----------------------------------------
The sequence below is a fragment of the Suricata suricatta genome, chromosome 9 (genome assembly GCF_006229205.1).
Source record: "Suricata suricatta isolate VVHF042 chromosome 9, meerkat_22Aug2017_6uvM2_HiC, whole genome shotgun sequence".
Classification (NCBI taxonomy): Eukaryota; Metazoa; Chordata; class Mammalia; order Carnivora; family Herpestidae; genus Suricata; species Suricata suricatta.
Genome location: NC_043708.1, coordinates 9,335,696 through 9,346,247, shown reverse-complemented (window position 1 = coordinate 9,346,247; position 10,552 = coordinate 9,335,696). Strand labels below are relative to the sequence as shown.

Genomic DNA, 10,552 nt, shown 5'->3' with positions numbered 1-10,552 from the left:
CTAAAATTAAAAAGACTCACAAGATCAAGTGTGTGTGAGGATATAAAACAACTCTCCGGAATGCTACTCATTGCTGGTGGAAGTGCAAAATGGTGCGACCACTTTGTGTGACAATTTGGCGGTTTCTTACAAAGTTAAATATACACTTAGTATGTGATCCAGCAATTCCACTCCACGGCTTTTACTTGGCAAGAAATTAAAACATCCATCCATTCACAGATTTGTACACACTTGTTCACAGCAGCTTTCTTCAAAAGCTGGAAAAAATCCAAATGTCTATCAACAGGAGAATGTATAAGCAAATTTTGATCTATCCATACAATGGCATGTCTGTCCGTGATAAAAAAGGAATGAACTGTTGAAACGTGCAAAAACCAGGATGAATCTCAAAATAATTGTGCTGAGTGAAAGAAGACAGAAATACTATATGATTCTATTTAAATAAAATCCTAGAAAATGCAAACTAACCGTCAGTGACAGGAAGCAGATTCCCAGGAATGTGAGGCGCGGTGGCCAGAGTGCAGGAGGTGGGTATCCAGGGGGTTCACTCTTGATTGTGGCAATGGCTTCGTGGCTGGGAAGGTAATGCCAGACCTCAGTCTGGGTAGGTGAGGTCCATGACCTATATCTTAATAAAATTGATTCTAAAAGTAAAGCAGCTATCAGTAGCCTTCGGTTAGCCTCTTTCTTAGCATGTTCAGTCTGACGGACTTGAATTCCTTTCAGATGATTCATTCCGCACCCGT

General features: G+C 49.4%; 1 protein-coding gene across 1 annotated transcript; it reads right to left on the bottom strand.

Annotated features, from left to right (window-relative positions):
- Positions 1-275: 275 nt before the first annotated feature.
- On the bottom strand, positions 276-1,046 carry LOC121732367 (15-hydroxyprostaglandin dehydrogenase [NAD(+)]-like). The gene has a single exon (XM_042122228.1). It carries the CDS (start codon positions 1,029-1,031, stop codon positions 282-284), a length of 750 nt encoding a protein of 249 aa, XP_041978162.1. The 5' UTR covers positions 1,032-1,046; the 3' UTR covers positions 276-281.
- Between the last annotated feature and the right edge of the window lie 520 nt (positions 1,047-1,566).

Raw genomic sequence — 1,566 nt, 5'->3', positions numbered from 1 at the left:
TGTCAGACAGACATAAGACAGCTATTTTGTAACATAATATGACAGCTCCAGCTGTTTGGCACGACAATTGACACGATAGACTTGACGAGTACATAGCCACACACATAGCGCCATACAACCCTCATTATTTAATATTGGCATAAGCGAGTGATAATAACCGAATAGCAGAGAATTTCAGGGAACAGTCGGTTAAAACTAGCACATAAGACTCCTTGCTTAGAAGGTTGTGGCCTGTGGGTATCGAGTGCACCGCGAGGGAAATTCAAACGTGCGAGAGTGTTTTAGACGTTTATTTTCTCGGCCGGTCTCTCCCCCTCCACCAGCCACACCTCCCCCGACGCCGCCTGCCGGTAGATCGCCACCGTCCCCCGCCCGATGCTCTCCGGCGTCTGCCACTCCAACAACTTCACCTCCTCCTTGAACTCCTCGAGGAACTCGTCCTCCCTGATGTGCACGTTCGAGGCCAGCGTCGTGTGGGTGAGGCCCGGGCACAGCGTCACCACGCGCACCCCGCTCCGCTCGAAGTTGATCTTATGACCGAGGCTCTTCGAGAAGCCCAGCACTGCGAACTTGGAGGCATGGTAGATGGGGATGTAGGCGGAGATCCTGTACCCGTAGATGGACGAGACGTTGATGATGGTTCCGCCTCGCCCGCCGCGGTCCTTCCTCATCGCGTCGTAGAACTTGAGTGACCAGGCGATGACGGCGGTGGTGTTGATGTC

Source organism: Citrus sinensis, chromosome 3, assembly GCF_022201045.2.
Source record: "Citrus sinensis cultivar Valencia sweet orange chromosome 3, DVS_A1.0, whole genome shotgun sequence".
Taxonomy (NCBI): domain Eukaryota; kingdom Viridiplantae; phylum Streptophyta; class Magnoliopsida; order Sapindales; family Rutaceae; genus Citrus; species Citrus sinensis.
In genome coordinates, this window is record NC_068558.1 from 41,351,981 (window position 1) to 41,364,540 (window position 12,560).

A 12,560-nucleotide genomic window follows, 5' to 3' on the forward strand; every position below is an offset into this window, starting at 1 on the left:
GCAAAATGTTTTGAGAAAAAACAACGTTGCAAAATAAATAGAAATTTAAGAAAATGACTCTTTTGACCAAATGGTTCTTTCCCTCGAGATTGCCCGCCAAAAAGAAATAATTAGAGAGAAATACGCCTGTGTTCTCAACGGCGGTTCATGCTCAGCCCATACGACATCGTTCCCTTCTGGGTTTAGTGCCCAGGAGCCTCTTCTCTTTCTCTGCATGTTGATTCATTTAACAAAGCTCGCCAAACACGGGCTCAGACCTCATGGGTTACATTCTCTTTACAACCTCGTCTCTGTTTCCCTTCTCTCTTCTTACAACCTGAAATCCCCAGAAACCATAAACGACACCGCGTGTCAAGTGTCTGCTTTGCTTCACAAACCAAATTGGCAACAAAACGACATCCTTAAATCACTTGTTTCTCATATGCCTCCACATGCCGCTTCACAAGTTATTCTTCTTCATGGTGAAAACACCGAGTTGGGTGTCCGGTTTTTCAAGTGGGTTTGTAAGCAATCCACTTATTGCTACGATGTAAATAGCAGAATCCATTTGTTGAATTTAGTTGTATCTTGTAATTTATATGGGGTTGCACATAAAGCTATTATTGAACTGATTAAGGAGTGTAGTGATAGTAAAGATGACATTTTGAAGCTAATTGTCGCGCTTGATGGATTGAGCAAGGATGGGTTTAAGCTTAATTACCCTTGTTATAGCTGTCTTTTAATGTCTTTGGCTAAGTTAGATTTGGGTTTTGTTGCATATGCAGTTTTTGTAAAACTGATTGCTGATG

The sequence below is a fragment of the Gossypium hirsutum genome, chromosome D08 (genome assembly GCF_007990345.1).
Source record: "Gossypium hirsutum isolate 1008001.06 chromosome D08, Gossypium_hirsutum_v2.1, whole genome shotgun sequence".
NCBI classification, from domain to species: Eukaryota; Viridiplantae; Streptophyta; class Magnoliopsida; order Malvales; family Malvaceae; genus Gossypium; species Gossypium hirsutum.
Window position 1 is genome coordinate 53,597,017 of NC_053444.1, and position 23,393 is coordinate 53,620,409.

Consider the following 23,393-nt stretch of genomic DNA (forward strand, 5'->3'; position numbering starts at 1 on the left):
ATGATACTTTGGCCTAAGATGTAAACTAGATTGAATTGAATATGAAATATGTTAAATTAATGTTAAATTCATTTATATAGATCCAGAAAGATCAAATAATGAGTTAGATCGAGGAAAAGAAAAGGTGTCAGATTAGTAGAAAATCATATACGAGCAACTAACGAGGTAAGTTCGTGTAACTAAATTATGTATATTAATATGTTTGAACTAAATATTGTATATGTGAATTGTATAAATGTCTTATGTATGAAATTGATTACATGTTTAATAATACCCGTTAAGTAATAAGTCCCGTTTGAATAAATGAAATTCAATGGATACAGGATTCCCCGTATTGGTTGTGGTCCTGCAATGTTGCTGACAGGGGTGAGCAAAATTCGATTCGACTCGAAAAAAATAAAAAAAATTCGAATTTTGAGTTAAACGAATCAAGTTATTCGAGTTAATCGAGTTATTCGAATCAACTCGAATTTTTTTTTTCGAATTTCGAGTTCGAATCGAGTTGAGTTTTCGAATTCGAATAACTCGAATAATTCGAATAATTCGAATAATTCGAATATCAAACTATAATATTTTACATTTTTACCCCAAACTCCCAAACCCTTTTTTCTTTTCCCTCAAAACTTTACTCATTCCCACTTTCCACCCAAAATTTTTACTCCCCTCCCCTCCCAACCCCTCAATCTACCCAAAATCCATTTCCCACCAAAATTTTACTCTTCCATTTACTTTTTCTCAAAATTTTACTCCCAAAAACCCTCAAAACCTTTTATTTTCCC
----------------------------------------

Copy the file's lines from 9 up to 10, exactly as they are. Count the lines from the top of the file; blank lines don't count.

- Positions 1-275: 275 nt before the first annotated feature.
- On the bottom strand, positions 276-1,046 carry LOC121732367 (15-hydroxyprostaglandin dehydrogenase [NAD(+)]-like). The gene has a single exon (XM_042122228.1). It carries the CDS (start codon positions 1,029-1,031, stop codon positions 282-284), a length of 750 nt encoding a protein of 249 aa, XP_041978162.1. The 5' UTR covers positions 1,032-1,046; the 3' UTR covers positions 276-281.